Darling River from the old bridge.

We hit the road to Broken Hill — Day 10

Riley Riley

So . . . like many Aussies our overseas holiday was cancelled because of the COVID pandemic.

What to do? Where to go? Like the rest of Australia we’ve decided to hit the road in search of a little adventure — to break the boredom at home.

Our destination is outback Broken Hill and we’re driving a bright orange Citroen C5 Aircross (beep if you see us).

Reckon we won’t see another car like this one out there.

Day Ten. We bid farewell to White Cliffs and head off for Ivanhoe about 280km down the road.

The satnav is telling us it is more than 900km away, but the satnav is telling lies.

On the way we plan to stop off at Wilcannia, a town some people say is a no-go zone, while others claim it is perfectly safe.

Before then, however, we make a stop for lunch at the Big Tree Rest Area located on the Cobb Highway which follows the Long Paddock — the name of a droving route from Echuca-Moama on the Victorian border, through to Wilcannia.

The story board makes us chuckle, with a tale about an old drover with wagon problems who swapped his wife for a new wheel.

True story.

Wilcannia has a population of about 500 people and 75 per cent of them are indigenous.

In the past there has reportedly been problems.

We’ll have to stop there for some fuel anyway, being a little reluctant to hand over the $2.73 asking price for 98 Premium at the White Cliffs General Store.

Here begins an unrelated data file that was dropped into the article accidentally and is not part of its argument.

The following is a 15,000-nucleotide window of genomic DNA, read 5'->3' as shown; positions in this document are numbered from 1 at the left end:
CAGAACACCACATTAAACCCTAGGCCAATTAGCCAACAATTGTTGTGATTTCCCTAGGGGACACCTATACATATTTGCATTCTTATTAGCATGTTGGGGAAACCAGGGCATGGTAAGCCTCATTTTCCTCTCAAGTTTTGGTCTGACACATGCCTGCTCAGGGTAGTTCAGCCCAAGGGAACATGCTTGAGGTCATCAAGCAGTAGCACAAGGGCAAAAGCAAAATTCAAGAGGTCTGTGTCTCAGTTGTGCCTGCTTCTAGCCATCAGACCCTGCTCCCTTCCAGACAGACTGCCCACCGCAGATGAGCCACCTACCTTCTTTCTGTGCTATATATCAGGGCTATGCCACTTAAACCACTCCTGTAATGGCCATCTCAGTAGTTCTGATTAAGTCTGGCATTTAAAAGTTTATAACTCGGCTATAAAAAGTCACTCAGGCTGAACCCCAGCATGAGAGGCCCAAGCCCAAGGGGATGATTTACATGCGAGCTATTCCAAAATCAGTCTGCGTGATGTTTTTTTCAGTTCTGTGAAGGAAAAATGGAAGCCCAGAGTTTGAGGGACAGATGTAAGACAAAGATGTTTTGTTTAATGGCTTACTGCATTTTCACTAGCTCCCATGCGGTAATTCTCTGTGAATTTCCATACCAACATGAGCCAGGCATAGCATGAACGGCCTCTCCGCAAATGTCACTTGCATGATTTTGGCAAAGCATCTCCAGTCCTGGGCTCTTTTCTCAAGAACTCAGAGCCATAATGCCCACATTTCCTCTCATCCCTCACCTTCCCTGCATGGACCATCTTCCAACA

In hindsight it turns out to be a good decision because we are able to pick up half a tank of 98 for only $1.33 a litre.

Mind you, it’s pre-pay. Our only previous experience with the pre-pay system is at Campbelltown in Sydney’s west.

Says something about Campbelltown, doesn’t it?

Entering Wilcannia with some trepidation, we’re relieved to find it doesn’t appear much different from any of the other outback towns we’ve encountered on our Broken Hill expedition.

After topping up we park the Citroen and grab some proper coffee from an indigenous woman who runs a pop up cafe.

Bingo. It’s as good as any of the stuff you’ll get in Sydney. The homemade Monte Carlo is a cracker too.

Then it’s off to take in some of the local sights.

Storyboards by the side of the Darling River recount the lives of local elders and make for fascinating reading.

Of note, our stops include the Athenaeum, Catholic Convent, Resch’s Red Lion Brewery and the Original Bridge.

Built in 1884 the oddly named Athenium was a kind of private club for intellectuals that boasted Charles Dickens’ youngest son Edward as a member of the original committee.

In fact, at one time the local cricket had two of Dickens’ sons as members along with English author Anthony Trollope.

Weird, eh?

The Convent, built in 1894, was home to the Sisters of Mercy, many of who came straight from Ireland to Wilcannia.

Resch’s brewery dates back to 1879 when it produced a “nice light ale suitable for this climate.”

The Original Bridge, which sits side by side with the new one over the Darling River, opened in 1896.

In the early 1900s an old woman who lived nearby used to charge drovers 10 pounds a time for a loan of her pet sheep to lead drovers’ mobs across the bridge.

More to come tomorrow.


CHECKOUT: Plainsman found a home in the Outback

CHECKOUT: Car-free days go back to oil crisis

Your email address will not be published. Required fields are marked *